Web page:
It was a vast boat that saved two of each animal and a handful of humans from a catastrophic flood.
But forget all those images of a long vessel with a pointy bow — the original Noah's Ark, new research suggests, was round.
A recently deciphered 4,000-year-old tablet from ancient Mesopotamia — modern-day Iraq — reveals striking new details about the roots of the Old Testament tale of Noah. It tells a similar story, complete with detailed instructions for building a giant round vessel known as a coracle — as well as the key instruction that animals should enter "two by two."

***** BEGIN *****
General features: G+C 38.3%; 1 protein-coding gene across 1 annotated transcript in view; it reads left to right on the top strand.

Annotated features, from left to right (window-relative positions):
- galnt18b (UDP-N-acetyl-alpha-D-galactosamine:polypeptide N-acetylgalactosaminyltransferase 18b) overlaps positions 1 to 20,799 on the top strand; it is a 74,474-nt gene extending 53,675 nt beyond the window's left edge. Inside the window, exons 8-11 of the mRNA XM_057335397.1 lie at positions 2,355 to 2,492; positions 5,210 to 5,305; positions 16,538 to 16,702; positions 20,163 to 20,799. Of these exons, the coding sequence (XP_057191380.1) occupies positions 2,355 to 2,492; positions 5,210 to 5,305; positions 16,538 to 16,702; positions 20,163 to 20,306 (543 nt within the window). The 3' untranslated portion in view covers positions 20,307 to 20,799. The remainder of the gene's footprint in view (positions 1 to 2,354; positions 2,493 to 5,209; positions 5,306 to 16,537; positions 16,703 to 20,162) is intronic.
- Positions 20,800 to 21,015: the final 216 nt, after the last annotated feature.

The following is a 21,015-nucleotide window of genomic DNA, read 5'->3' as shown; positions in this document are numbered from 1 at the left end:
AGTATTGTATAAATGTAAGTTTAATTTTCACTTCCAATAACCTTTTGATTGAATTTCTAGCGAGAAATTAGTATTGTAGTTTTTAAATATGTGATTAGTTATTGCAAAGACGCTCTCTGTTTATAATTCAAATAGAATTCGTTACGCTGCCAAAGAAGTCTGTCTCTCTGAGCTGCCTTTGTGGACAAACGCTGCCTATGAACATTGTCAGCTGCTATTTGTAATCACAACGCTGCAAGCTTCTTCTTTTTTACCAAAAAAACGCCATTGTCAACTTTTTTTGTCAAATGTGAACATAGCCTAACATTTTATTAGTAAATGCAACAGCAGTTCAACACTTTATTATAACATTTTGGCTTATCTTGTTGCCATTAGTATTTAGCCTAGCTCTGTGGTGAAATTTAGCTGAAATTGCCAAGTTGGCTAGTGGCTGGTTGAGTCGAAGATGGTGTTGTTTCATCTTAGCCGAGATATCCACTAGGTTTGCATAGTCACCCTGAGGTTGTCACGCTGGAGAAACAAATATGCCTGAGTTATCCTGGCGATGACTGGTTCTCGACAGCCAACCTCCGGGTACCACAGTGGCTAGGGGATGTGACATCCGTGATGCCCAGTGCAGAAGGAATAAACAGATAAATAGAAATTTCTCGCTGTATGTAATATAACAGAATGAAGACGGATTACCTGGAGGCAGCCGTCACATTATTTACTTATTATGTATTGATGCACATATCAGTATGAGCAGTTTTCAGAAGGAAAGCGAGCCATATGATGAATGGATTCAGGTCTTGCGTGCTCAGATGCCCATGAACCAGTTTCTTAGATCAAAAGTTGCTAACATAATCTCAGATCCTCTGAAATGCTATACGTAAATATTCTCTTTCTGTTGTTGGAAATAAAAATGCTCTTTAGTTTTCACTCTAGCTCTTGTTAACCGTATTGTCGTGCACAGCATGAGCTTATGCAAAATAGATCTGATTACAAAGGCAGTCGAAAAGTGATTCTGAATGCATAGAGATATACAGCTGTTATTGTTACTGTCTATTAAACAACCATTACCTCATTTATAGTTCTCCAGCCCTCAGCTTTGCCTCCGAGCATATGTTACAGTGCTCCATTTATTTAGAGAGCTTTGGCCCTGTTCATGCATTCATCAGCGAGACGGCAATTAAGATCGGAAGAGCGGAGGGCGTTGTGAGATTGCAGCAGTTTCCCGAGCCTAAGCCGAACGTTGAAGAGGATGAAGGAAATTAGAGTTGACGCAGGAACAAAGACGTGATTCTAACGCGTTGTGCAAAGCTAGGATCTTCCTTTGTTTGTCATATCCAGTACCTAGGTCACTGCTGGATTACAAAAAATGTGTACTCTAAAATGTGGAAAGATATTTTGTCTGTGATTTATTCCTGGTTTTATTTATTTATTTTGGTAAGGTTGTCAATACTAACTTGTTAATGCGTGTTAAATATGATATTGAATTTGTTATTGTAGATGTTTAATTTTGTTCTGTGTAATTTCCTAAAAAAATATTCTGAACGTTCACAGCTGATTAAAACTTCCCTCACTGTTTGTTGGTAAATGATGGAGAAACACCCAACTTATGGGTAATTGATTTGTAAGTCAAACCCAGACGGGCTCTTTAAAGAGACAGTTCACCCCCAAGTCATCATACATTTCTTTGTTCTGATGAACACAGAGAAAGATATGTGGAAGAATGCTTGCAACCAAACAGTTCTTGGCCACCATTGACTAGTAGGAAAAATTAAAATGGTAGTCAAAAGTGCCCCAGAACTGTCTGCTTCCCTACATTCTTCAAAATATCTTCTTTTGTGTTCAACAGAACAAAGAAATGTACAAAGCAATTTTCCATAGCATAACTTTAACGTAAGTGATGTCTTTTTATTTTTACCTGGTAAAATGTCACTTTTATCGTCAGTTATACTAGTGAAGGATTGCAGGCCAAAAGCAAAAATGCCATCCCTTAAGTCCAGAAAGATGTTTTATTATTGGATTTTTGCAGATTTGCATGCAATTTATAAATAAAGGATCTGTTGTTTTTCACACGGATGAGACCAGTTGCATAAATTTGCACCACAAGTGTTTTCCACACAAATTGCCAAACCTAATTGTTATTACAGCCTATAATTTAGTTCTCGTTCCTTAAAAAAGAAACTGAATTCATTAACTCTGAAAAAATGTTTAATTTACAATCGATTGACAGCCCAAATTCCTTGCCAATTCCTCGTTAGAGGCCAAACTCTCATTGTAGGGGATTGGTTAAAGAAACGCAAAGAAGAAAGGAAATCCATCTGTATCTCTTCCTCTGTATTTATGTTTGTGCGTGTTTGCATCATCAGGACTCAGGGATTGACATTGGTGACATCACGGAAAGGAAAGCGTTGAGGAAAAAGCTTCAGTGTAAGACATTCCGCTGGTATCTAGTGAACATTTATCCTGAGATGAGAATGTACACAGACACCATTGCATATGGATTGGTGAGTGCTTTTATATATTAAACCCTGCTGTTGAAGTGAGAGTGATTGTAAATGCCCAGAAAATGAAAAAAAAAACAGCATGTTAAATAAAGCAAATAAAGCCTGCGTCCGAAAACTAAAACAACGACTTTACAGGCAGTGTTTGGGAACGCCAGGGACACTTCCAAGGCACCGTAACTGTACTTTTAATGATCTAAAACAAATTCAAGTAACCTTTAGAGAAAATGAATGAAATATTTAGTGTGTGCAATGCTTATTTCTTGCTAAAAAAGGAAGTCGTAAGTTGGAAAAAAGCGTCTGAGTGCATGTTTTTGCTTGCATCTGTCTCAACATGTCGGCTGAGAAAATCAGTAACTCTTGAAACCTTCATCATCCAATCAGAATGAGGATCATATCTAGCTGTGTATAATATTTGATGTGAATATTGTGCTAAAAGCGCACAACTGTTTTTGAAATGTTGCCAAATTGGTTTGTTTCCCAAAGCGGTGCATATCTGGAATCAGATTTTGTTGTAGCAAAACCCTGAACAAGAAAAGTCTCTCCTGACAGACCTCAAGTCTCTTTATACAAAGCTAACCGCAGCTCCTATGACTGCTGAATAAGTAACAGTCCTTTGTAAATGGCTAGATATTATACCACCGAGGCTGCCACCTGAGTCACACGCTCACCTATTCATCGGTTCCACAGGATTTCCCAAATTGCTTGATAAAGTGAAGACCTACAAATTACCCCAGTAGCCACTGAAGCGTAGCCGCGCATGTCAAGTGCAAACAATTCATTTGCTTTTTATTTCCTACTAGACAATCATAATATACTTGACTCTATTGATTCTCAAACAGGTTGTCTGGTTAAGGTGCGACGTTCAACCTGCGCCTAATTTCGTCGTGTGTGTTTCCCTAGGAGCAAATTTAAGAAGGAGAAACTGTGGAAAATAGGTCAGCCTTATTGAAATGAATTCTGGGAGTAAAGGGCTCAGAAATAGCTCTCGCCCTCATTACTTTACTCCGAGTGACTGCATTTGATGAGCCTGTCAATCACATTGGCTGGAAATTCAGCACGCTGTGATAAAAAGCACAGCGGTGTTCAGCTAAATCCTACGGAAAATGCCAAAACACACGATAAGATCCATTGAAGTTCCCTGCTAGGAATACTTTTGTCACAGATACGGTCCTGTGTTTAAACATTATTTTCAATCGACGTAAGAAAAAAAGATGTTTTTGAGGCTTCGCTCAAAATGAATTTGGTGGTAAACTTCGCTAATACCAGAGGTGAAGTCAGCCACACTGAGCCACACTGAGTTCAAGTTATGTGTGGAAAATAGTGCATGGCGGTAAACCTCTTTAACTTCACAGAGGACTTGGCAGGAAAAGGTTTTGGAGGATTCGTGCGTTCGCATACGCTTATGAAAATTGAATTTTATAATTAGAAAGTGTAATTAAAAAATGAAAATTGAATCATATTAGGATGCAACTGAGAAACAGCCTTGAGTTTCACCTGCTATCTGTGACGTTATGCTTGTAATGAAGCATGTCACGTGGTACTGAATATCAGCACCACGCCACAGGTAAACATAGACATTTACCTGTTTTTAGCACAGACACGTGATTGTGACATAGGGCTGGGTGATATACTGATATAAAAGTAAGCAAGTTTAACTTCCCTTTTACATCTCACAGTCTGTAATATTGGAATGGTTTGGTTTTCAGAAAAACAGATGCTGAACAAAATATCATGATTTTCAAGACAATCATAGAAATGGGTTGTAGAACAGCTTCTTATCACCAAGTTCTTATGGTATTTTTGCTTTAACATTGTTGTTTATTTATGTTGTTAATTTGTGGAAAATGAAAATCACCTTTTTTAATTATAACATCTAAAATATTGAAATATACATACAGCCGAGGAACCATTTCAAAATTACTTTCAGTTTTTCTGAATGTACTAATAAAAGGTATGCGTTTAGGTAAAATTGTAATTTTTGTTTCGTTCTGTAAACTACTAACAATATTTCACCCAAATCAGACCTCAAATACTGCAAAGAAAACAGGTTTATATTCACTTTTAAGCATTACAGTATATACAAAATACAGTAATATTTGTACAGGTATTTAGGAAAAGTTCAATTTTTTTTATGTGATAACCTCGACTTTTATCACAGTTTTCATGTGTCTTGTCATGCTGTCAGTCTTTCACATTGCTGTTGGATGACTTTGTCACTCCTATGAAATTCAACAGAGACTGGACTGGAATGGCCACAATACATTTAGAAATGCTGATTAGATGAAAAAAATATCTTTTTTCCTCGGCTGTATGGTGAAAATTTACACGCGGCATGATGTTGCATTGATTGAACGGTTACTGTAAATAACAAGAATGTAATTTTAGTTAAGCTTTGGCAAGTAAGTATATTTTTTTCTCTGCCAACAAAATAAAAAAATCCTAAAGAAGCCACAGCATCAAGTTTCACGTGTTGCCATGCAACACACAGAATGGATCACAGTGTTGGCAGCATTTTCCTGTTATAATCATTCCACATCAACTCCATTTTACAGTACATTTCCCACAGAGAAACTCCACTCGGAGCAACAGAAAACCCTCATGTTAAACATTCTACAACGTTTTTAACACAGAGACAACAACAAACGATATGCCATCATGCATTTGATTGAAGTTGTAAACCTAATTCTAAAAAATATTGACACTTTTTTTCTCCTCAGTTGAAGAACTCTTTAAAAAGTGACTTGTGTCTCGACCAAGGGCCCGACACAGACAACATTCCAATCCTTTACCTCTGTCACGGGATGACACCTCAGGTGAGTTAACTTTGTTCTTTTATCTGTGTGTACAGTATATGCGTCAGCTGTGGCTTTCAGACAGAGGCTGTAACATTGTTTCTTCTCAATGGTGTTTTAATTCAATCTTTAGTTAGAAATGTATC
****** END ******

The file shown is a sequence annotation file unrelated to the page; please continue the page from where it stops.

The tablet went on display at the British Museum on Friday, and soon engineers will follow the ancient instructions to see whether the vessel could actually have sailed.
It's also the subject of a new book, "The Ark Before Noah," by Irving Finkel, the museum's assistant keeper of the Middle East and the man who translated the tablet.